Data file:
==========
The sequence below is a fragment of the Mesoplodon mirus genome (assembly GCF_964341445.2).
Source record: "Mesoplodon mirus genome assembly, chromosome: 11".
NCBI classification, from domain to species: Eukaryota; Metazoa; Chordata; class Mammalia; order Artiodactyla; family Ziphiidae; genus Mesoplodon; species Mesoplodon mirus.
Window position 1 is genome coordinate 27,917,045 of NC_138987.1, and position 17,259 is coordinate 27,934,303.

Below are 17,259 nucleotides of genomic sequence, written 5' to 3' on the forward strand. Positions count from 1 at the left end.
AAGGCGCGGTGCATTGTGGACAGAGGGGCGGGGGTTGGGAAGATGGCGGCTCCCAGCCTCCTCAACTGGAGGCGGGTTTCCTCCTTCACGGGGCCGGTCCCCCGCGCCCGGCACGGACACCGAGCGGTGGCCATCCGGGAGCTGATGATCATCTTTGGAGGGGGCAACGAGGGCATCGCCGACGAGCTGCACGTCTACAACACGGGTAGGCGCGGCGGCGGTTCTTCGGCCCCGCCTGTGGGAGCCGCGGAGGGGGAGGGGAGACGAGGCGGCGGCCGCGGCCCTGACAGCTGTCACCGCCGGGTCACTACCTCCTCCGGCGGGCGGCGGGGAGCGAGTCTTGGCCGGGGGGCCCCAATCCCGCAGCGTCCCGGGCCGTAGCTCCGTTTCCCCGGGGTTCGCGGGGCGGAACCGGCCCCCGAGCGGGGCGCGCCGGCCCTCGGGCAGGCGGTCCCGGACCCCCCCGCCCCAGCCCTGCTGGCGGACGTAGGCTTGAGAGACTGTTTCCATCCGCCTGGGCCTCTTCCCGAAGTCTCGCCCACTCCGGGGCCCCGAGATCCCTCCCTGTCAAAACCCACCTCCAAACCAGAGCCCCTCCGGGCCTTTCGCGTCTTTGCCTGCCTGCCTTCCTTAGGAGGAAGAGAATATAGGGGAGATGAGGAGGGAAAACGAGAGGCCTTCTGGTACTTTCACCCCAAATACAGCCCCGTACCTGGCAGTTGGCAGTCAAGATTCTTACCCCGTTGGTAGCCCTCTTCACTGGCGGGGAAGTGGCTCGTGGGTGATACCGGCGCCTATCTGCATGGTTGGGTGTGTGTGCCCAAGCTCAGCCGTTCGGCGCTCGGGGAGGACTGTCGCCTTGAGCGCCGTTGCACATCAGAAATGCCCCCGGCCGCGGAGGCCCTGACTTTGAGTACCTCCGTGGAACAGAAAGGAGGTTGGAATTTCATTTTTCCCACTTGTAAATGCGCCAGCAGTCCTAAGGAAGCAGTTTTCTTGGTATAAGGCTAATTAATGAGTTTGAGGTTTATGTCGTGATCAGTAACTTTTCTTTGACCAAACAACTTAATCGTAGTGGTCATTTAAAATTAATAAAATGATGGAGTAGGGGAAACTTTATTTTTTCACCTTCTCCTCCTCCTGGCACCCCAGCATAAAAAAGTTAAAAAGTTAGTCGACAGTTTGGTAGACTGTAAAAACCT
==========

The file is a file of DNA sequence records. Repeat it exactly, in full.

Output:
The sequence below is a fragment of the Mesoplodon mirus genome (assembly GCF_964341445.2).
Source record: "Mesoplodon mirus genome assembly, chromosome: 11".
NCBI classification, from domain to species: Eukaryota; Metazoa; Chordata; class Mammalia; order Artiodactyla; family Ziphiidae; genus Mesoplodon; species Mesoplodon mirus.
Window position 1 is genome coordinate 27,917,045 of NC_138987.1, and position 17,259 is coordinate 27,934,303.

Below are 17,259 nucleotides of genomic sequence, written 5' to 3' on the forward strand. Positions count from 1 at the left end.
AAGGCGCGGTGCATTGTGGACAGAGGGGCGGGGGTTGGGAAGATGGCGGCTCCCAGCCTCCTCAACTGGAGGCGGGTTTCCTCCTTCACGGGGCCGGTCCCCCGCGCCCGGCACGGACACCGAGCGGTGGCCATCCGGGAGCTGATGATCATCTTTGGAGGGGGCAACGAGGGCATCGCCGACGAGCTGCACGTCTACAACACGGGTAGGCGCGGCGGCGGTTCTTCGGCCCCGCCTGTGGGAGCCGCGGAGGGGGAGGGGAGACGAGGCGGCGGCCGCGGCCCTGACAGCTGTCACCGCCGGGTCACTACCTCCTCCGGCGGGCGGCGGGGAGCGAGTCTTGGCCGGGGGGCCCCAATCCCGCAGCGTCCCGGGCCGTAGCTCCGTTTCCCCGGGGTTCGCGGGGCGGAACCGGCCCCCGAGCGGGGCGCGCCGGCCCTCGGGCAGGCGGTCCCGGACCCCCCCGCCCCAGCCCTGCTGGCGGACGTAGGCTTGAGAGACTGTTTCCATCCGCCTGGGCCTCTTCCCGAAGTCTCGCCCACTCCGGGGCCCCGAGATCCCTCCCTGTCAAAACCCACCTCCAAACCAGAGCCCCTCCGGGCCTTTCGCGTCTTTGCCTGCCTGCCTTCCTTAGGAGGAAGAGAATATAGGGGAGATGAGGAGGGAAAACGAGAGGCCTTCTGGTACTTTCACCCCAAATACAGCCCCGTACCTGGCAGTTGGCAGTCAAGATTCTTACCCCGTTGGTAGCCCTCTTCACTGGCGGGGAAGTGGCTCGTGGGTGATACCGGCGCCTATCTGCATGGTTGGGTGTGTGTGCCCAAGCTCAGCCGTTCGGCGCTCGGGGAGGACTGTCGCCTTGAGCGCCGTTGCACATCAGAAATGCCCCCGGCCGCGGAGGCCCTGACTTTGAGTACCTCCGTGGAACAGAAAGGAGGTTGGAATTTCATTTTTCCCACTTGTAAATGCGCCAGCAGTCCTAAGGAAGCAGTTTTCTTGGTATAAGGCTAATTAATGAGTTTGAGGTTTATGTCGTGATCAGTAACTTTTCTTTGACCAAACAACTTAATCGTAGTGGTCATTTAAAATTAATAAAATGATGGAGTAGGGGAAACTTTATTTTTTCACCTTCTCCTCCTCCTGGCACCCCAGCATAAAAAAGTTAAAAAGTTAGTCGACAGTTTGGTAGACTGTAAAAACCT